|Publication number||US6004142 A|
|Application number||US 08/810,048|
|Publication date||Dec 21, 1999|
|Filing date||Mar 4, 1997|
|Priority date||Mar 4, 1997|
|Also published as||US6200144|
|Publication number||08810048, 810048, US 6004142 A, US 6004142A, US-A-6004142, US6004142 A, US6004142A|
|Inventors||James M. Wark|
|Original Assignee||Micron Technology, Inc.|
|Export Citation||BiBTeX, EndNote, RefMan|
|Patent Citations (15), Referenced by (35), Classifications (9), Legal Events (7)|
|External Links: USPTO, USPTO Assignment, Espacenet|
1. Field of the Invention
The present invention relates to an interface adapter for providing single-sided electrical contact to a circuit card bearing contact elements on two sides.
2. State of the Art
Modern personal computers are designed to be easily upgraded by swapping out old components and replacing them with newer, faster, and higher capacity parts. For example, computer memory such as dynamic random access memory (DRAM) is upgraded by inserting single in-line memory modules (SIMMs) into preexisting sockets on a motherboard. SIMMs are small circuit cards with memory chips attached and a single-sided edge connector having a data width of 32-bits. Dual in-line memory modules (DIMMs) provide greater data widths (64- and 72-bits) and higher memory density, particularly useful for size-limited applications such as notebook computers. Microprocessors are also trending toward greater data (word) widths. DIMMs have double-sided edge connectors to maintain a small form factor with wider data widths. The trend in state-of-the-art microprocessors is also toward wider word widths. This trend is generating demand for higher performance memory components such as DIMMs.
SIMMs and DIMMS are tested for burn-in (infant mortality) and functionality. For purposes of burn-in testing, standard SIMM and DIMM sockets can be used to test for infant mortality. Functional testing is performed on automatic test equipment, typically with a "bed of nails" type interface which was originally designed to simultaneously test a plurality of individual packaged dice. However, in the case of a SIMM cards, with its single line of edge contacts on one side of the card, such test equipment may be easily adapted to electrically connect to the contacts of SIMM card placed flat in a carrier tray such as a JEDEC (Joint Electronic Device Engineering Council)-configured tray. In such a case, eight to ten of the SIMM cards may be tested, per tray, on a tester of the aforementioned configuration at one time.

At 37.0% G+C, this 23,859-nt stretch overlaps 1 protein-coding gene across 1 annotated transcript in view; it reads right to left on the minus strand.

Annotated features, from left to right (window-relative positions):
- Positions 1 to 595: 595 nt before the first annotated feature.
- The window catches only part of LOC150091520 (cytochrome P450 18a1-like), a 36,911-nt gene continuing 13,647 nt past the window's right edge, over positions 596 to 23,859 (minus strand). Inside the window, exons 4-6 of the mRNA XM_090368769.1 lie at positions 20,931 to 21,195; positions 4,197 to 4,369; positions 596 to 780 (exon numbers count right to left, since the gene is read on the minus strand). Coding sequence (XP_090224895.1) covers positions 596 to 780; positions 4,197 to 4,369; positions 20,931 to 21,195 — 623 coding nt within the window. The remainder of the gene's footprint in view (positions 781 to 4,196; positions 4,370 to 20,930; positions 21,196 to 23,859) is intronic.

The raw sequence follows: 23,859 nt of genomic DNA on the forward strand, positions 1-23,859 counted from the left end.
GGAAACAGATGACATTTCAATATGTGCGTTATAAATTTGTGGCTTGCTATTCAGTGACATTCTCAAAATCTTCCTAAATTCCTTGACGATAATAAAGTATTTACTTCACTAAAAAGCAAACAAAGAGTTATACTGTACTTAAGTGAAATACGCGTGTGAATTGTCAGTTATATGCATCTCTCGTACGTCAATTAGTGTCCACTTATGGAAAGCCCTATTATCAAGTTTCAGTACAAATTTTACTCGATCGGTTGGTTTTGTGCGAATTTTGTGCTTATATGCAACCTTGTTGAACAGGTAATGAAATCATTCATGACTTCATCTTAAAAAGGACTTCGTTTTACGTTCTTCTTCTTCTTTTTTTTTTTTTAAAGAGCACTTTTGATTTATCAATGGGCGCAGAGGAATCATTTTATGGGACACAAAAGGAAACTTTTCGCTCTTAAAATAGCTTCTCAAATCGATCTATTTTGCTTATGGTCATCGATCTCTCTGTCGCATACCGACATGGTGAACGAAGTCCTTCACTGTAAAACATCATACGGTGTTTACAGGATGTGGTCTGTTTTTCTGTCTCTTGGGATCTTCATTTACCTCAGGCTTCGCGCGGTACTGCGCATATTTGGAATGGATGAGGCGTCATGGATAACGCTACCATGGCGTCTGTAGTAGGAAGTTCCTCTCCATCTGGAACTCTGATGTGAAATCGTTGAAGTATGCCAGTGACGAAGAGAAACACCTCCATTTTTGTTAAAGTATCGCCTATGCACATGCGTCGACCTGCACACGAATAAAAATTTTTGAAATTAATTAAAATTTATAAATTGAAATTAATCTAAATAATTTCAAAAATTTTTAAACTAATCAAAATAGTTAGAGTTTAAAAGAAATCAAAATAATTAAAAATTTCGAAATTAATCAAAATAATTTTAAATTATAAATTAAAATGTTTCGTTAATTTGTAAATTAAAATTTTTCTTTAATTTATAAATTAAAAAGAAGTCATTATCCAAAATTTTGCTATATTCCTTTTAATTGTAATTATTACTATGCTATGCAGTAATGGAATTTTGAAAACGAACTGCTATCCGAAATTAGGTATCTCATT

The current generation of circuit card test trays for SIMMs are not, however, adaptable to handle the double-sided connectors of DIMMs because one-half of the edge connectors or contacts of the DIMM cards face opposite the test side of the tray by which contact is made. One possible solution is to design the DIMMs with through-hole or via-connected test pads extending from one side of the card to the other side, thus providing all edge connector contacts on one side of the card for test purposes. However, this potential solution requires greater use of limited circuit board real estate, as well as greater cost because of the additional traces and through-holes required. Moreover, the added conductive trace complexity may introduce more defects into the cards themselves, lowering yield for other than die-related failures.
Other circuit boards and cards employing double-sided connectors and presenting similar test and contact problems include (by way of example only) other multi-chip modules (MCMs) including other dice in addition to or in lieu of memory dice, as well as triple in-line memory modules (TRIMMs).
Electrical sockets for connecting SIMMs are taught by Lwee et al. (U.S. Pat. No. 5,256,078, Oct. 26, 1993, hereinafter the "'078" patent). Electrical sockets for connecting DIMMs are taught by Noschese et al. (U.S. Pat. No. 5,511,985, Apr. 30, 1996, hereinafter the "'985" patent). While suitable for burn-in testing, neither the '078 patent nor the '985 patent teach a circuit card receptacle for routing edge connector traces from one side of the circuit card to the other side to facilitate testing of the card from a single side. Thus, there is a need in the art for a circuit card receptacle which allows single-sided testing of circuit cards or boards having double-sided edge connectors to avoid the necessity for investing in new and different test equipment to accommodate such dual-sided connector configurations.